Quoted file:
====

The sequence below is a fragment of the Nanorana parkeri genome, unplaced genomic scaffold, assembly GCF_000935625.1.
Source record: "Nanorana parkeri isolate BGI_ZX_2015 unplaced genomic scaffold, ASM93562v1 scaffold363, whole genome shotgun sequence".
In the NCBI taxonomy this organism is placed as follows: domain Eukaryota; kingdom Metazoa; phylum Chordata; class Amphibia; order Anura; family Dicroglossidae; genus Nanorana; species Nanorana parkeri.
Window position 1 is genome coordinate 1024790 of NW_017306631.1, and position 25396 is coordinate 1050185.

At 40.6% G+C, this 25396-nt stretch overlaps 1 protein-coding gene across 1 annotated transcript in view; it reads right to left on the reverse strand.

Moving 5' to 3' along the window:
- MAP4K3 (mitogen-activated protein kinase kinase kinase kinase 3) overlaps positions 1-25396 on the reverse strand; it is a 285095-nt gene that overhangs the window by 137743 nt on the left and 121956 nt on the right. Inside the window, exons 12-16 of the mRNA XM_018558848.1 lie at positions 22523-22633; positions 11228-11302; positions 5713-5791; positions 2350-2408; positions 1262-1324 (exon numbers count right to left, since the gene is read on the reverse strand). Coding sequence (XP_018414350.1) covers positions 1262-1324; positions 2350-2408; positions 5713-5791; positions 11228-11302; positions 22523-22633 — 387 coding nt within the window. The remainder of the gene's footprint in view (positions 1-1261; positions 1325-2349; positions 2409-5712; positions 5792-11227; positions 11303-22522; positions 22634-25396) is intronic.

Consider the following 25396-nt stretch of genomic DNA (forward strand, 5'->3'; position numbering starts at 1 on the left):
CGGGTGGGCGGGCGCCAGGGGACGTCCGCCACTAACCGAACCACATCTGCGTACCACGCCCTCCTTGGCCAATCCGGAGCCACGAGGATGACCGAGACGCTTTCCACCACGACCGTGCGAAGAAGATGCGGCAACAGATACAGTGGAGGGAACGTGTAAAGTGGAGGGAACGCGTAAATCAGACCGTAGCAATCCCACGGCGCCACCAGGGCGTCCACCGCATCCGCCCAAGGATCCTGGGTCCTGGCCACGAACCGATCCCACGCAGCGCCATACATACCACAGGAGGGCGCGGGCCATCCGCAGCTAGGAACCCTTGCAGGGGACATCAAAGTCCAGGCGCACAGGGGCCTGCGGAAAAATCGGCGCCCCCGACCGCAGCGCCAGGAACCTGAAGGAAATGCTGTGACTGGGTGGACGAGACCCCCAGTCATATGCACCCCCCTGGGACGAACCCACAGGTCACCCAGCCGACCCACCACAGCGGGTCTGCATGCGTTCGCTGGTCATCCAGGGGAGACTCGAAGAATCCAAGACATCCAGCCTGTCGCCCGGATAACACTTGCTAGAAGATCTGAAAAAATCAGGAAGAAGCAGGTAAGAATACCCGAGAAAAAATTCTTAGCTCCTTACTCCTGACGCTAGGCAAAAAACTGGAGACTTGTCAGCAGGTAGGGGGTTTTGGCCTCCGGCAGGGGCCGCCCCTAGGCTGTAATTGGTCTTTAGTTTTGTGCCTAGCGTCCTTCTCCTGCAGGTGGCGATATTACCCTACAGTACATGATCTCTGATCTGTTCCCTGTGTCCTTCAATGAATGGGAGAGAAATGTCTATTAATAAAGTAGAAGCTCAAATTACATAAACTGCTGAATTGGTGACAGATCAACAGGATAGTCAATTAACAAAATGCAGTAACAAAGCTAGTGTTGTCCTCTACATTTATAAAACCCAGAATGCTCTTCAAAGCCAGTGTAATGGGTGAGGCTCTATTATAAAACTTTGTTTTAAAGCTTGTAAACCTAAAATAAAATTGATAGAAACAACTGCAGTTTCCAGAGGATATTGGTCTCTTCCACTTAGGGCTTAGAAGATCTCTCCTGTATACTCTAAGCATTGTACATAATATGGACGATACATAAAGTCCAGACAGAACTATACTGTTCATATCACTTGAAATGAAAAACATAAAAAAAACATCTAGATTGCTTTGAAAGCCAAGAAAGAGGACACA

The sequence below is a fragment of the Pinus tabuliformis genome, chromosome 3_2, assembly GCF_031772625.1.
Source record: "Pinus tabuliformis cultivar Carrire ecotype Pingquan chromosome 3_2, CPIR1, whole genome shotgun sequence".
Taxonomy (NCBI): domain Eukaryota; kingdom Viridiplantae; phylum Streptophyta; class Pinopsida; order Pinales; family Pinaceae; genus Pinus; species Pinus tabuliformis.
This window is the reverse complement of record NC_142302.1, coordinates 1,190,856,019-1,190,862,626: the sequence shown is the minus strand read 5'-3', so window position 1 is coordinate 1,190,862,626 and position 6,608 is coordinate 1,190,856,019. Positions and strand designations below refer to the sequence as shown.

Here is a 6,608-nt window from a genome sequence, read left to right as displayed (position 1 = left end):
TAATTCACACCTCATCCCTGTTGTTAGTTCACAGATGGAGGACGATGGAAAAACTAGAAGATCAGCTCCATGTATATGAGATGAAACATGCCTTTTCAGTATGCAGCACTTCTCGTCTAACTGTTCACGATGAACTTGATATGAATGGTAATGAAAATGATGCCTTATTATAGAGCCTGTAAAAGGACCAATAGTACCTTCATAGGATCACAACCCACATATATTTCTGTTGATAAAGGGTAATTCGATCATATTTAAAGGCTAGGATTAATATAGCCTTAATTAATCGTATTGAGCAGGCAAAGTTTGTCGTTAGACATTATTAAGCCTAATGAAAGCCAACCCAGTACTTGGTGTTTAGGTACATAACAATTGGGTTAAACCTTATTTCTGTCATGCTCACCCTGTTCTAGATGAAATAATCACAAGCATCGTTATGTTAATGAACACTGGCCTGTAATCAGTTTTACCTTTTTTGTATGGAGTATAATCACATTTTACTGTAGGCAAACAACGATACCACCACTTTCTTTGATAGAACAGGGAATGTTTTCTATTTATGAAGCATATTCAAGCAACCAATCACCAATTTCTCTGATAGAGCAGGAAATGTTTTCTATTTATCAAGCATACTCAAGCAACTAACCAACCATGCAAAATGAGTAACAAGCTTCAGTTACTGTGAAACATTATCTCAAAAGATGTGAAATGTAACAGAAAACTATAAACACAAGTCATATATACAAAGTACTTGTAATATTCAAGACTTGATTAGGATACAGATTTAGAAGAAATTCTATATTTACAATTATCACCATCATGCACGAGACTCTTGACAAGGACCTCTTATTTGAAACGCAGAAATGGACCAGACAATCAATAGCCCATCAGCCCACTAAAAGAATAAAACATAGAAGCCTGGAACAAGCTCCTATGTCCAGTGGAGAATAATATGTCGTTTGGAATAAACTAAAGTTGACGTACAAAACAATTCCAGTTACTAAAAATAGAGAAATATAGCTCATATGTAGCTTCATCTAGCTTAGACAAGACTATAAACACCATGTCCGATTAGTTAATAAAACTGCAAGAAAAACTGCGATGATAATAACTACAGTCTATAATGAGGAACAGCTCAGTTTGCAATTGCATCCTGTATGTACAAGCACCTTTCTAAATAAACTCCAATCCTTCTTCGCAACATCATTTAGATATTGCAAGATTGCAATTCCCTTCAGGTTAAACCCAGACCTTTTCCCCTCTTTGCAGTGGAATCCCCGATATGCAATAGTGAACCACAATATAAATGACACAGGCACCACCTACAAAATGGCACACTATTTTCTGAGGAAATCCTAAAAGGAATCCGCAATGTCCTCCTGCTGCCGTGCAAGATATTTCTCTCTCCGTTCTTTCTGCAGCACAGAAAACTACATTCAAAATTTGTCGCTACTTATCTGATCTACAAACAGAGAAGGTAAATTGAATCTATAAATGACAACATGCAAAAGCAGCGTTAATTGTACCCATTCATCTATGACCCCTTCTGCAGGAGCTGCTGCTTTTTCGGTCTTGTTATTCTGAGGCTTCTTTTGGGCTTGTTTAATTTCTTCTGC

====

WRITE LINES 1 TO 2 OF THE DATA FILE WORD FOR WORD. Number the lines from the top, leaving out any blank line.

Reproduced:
The sequence below is a fragment of the Nanorana parkeri genome, unplaced genomic scaffold, assembly GCF_000935625.1.
Source record: "Nanorana parkeri isolate BGI_ZX_2015 unplaced genomic scaffold, ASM93562v1 scaffold363, whole genome shotgun sequence".